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Home > Services > Pregnancy & Birth > Pregnancy Conditions > Threatened Abortion

Threatened Abortion

Threatened Abortion

Threatened abortion is a diagnosis made during the first 20 weeks of pregnancy when bleeding and cramping could suggest an increased risk of miscarriage.

Fetus in First Trimester

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Bleeding During Pregnancy

Early-pregnancy bleeding can originate from the uterus, cervix, vagina or the external genital area. Often the cause of bleeding requires no treatment.

Possible causes of bleeding include:

  • Implantation of the embryo
  • Infection
  • Irritation (e.g., after intercourse)
  • Miscarriage
  • Ectopic pregnancy (the baby develops outside of the uterus)
  • Molar pregnancy (rare growth inside the uterus)

Threatened Abortion Risk Factors

Factors that may increase the risk of threatened abortion include:

  • Infection
  • Trauma
  • Certain medicines
  • Advanced maternal age
Your health provider will determine your risk and situation through:
  • Ultrasound
  • Fetal heart monitoring
  • Blood tests

How We Treat Bleeding

Bed Rest

If you are bleeding heavily, your doctor may recommend bed rest. This has not shown to be beneficial, though. Your doctor may also want you to limit your activities.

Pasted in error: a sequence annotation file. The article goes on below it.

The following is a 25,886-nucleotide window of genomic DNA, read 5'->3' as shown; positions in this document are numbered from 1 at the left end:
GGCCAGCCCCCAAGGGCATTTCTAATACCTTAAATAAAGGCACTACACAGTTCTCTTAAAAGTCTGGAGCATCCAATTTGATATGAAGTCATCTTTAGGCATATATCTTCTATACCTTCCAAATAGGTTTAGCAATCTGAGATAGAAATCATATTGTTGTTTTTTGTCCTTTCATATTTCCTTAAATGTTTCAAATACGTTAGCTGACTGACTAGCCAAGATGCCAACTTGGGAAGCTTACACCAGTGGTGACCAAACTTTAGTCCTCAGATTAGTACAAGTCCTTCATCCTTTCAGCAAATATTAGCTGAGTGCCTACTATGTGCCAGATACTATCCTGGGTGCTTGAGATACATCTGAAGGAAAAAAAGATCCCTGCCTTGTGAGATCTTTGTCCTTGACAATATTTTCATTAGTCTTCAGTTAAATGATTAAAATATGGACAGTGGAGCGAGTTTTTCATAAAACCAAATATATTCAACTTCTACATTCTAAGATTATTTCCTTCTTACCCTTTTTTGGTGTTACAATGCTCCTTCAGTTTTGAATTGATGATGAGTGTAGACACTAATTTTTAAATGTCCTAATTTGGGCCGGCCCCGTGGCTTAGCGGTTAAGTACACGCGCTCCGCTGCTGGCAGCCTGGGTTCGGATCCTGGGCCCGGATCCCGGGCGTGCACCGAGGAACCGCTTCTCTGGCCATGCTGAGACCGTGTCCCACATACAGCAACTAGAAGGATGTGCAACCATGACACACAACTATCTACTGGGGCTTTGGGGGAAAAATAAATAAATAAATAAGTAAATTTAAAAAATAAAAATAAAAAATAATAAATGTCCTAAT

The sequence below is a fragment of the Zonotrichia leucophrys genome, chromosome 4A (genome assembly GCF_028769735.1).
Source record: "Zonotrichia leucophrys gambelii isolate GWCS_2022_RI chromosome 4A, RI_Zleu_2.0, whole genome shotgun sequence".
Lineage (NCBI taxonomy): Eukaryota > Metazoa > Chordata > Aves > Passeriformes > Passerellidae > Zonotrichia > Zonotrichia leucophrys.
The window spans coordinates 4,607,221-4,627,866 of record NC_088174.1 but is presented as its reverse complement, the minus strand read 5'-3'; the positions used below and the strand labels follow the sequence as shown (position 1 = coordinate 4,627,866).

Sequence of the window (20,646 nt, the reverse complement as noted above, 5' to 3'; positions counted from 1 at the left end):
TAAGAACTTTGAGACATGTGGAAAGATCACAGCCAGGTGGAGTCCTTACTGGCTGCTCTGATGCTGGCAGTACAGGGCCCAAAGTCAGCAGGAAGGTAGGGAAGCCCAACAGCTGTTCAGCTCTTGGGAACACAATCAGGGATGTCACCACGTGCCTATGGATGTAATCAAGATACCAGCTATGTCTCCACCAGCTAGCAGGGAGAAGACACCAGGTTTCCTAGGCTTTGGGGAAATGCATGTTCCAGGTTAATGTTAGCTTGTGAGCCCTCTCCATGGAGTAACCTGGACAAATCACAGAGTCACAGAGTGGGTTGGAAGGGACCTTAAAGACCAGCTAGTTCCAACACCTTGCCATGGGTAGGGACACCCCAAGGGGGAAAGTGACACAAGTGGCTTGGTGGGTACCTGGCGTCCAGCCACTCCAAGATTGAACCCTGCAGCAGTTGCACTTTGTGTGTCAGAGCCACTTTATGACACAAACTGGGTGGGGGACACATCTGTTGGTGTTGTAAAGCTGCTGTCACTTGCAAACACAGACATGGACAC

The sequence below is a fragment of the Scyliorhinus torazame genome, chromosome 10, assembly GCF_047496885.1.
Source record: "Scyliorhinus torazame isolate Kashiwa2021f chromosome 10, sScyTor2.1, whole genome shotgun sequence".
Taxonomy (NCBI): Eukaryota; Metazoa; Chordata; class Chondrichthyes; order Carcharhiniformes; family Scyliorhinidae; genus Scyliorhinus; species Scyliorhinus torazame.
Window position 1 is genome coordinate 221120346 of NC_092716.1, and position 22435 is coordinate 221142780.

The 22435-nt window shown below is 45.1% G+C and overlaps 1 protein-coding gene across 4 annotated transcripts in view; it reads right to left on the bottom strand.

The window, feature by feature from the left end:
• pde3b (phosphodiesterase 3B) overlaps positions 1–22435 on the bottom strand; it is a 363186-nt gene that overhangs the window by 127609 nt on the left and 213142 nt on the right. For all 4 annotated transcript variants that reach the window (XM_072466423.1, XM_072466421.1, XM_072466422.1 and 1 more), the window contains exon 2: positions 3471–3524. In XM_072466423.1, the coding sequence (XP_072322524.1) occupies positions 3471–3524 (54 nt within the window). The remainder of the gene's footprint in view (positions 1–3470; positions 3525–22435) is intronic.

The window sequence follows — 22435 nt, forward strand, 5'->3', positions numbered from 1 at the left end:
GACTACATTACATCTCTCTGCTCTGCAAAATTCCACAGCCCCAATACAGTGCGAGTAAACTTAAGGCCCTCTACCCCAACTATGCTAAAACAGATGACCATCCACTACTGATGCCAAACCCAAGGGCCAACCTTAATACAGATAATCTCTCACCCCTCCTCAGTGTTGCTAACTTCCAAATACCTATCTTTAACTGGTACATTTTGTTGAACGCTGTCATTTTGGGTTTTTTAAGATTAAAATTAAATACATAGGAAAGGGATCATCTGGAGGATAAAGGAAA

Your doctor may prescribe progesterone, a female hormone that supports pregnancy.

If your blood is Rh-negative and your partner's blood is Rh-positive, your doctor will give you an injection of Rho immune globulin. This will prevent your body from producing antibodies against your fetus' blood.

Have a Healthy Pregnancy

While there is no clear way to prevent threatened abortion, you can take these steps to have a healthy pregnancy:

  • Get regular prenatal care
  • Avoid alcohol, cigarettes and drugs
  • Limit caffeine intake
  • Control any long-term conditions that you may have (eg, diabetes, thyroid disorder)
  • Talk to your doctor before taking any medicine
  • Avoid contact with toxins


Call one of our prenatal clinic locations.


Content was created using EBSCO’s Health Library. Edits to original content made by Rector and Visitors of the University of Virginia. This information is not a substitute for professional medical advice.

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